There’s so much to write about and hard to condense….I have at least one if not two more installments to write about this trip and it includes my faux pas at a museum. Lord help me. That needs its own post. Stay tuned. Until then, how do you think this necklace would look on me?

self-portrait with turquoise necklace

 

Road Trip to Santa Fe Part 1

Last Wednesday I hit the road for New Mexico.  I grabbed my little red cooler, two handfuls of cds and forgot to apply sunscreen.  Nothing reminds you of changing skin tones quite like the fluorescent lights of a gas station restroom.  Aside from the toasty face and left arm, the 6 ½ hour ride down Rte. 25 South went roof tapping good.

Once I passed through the morning commuter traffic, I encountered fewer and fewer cars, until it seemed I broke free of my contained life and opened up to the vast yellowy plains with paper mountain cut-outs in the distance. It was serene. People complain that some of this ride can get boring, but I couldn’t have been more dazzled by the changing clouds and the open space.

 

The posted speed limit is 75mph. I thought about how Sammy Hagar used to sing, I can’t drive 55, olden times, I guess.

I passed by the occasional RV towing a car in the back or a few long haul truckers. For the most part, the road was mine. Two lanes in the open land.

On a road this spare, it’s easy to notice a roadside memorial for those who made an untimely departure in an accident. I see these from time to time in Denver, but out on this almost 400 mile road trip I came to see so many, I started counting.  I think I got up to 17 just in the south bound lane.  Simple white crosses stood knee high affixed with silk flowers and hand lettering; another had butterflies and yet another had a girl’s name spelled out in a curve of metal letters. Each seemed to capture a little bit of personality, like the one yellow safety vest flapping on a cross- a vest just like I saw the road workers wearing.

Most were singular crosses, but then I saw sites that had 3 crosses in one place. Two big. One little. It’s hard not to wince.  I thought about the people who traveled back to these places to honor their loved ones, marking where their spirit left. These memorials gave off both warning and remembrance.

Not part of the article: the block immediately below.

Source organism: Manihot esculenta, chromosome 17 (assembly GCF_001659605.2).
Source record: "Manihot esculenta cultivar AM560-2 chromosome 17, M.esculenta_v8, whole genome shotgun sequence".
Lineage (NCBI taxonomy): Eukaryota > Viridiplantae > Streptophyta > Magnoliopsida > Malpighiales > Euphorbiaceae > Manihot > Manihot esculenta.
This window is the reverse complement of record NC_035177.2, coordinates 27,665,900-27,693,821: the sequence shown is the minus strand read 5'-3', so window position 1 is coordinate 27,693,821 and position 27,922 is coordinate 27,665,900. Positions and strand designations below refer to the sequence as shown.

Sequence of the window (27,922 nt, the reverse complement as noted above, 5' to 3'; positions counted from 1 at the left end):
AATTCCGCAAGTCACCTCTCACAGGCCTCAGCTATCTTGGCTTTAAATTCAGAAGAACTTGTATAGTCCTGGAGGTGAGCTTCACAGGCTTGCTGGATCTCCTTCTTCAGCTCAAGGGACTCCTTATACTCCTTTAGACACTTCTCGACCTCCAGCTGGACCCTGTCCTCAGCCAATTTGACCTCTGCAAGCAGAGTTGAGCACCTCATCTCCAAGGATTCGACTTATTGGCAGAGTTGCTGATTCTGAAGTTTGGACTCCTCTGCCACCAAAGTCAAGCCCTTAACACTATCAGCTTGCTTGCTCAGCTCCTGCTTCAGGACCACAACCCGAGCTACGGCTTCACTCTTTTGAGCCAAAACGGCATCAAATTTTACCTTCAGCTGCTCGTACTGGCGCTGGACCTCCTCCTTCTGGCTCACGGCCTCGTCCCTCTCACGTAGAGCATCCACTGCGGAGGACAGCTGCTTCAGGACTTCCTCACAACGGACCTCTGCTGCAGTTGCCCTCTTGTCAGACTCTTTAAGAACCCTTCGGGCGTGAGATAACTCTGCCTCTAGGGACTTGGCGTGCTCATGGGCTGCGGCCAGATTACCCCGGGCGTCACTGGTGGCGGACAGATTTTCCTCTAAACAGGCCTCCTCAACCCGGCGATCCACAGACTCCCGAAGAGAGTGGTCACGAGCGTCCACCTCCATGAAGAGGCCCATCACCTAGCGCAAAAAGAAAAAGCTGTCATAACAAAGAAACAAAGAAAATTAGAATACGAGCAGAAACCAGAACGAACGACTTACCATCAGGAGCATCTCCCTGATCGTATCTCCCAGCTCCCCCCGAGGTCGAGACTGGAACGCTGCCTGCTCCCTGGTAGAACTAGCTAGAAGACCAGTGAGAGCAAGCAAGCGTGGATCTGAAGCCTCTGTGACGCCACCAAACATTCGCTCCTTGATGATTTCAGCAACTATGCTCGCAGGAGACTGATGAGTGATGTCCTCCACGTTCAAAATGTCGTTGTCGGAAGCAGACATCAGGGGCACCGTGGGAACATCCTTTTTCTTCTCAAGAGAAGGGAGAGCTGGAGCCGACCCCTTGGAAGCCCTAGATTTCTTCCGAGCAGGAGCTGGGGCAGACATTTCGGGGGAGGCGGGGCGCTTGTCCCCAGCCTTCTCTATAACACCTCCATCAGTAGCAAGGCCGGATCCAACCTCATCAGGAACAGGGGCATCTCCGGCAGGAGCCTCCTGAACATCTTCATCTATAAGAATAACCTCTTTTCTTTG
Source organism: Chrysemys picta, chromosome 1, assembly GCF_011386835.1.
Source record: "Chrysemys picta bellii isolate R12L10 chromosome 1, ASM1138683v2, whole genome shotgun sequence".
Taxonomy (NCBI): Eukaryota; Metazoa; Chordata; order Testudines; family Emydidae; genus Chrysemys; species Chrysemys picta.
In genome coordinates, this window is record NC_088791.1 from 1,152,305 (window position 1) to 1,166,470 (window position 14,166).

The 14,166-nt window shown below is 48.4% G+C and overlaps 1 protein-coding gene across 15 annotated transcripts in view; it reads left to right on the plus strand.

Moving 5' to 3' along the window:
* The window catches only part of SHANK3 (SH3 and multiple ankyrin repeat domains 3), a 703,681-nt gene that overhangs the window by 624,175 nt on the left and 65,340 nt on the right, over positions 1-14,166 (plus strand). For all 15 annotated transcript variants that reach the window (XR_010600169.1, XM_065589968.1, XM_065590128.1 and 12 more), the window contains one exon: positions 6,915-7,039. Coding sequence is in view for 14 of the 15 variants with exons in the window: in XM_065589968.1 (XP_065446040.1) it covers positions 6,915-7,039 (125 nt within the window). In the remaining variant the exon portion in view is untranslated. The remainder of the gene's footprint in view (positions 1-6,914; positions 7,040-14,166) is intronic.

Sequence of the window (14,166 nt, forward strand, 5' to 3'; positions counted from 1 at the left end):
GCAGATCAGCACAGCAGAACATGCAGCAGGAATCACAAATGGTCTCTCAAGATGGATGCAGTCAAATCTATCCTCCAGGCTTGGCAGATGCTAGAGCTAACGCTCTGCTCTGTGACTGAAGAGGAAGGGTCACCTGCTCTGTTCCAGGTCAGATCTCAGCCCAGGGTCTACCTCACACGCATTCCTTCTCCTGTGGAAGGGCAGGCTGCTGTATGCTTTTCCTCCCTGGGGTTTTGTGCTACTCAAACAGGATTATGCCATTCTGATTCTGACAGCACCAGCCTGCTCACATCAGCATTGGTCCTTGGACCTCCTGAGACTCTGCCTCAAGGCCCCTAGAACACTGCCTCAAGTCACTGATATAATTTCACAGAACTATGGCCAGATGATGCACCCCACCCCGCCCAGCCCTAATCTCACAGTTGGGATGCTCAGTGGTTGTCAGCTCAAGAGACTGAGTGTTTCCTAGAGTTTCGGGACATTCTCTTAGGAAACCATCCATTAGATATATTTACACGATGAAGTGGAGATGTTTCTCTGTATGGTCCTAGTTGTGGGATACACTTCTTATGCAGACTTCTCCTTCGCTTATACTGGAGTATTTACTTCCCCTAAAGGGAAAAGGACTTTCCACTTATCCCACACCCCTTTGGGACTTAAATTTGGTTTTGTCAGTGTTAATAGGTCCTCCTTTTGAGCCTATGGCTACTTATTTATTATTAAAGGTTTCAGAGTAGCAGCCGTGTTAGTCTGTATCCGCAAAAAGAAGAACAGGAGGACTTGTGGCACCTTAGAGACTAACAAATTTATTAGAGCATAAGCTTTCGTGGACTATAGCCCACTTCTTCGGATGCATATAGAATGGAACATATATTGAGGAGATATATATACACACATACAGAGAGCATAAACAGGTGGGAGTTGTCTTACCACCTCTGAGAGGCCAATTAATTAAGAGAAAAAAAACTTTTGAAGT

I was listening to Bruce Springsteen’s Nebraska album on the way down and the lyrics from the song Atlantic City particularly moved me as I drove by these roadside memorials.

“Well now, evrything dies, baby, that’s a fact
But maybe evrything that dies someday comes back”

 

 

Sun in my face, arm out the window, the soulful harmonica hammered through me.  I nodded to something unknown. I turned up the volume.

It bears mentioning that one of my first 5 minutes stops in NM was Raton. There are two things worth mentioning. They have old style motels here with old style prices. Maybe people sing I can’t drive 55 here? Look at the pic below. $29.90! When’s the last time you saw that price?  My cable bill is more than that.

 

Secondly and most importantly, at the Visitor’s Center you can pick up a FREE plastic Deputy Sheriff’s badge. Yup. Believe me; no child was more excited to pick one out than me.  I even said so to the two nice ladies at the desk when I signed their guestbook.  I only wish I could have heard their conversation afterward. What can I say? My new badge was my road talisman. My silver star.  I kept it near my gear shift.

I was so excited to be on the road. To be on vacation. In the several hours I spent on the same highway, I came to recognize some of the same trucks and RVs by color, license plate. I felt like a kid again. As I passed another 18-wheeler, I had the split second urge to slow down, catch eyes with the trucker in the window, push my clenched fist up and down, like when I was a kid and wanted them to sound their horn. If I had a CB radio, I would have gleefully said, “10-4 little buddy. Smokies up ahead.” In this kind of desolation, you watch out for each other.  But I thought better of making eyes at a trucker and yanking a fist up and down on a deserted road. Maybe he doesn’t share my idealism.

To be continued…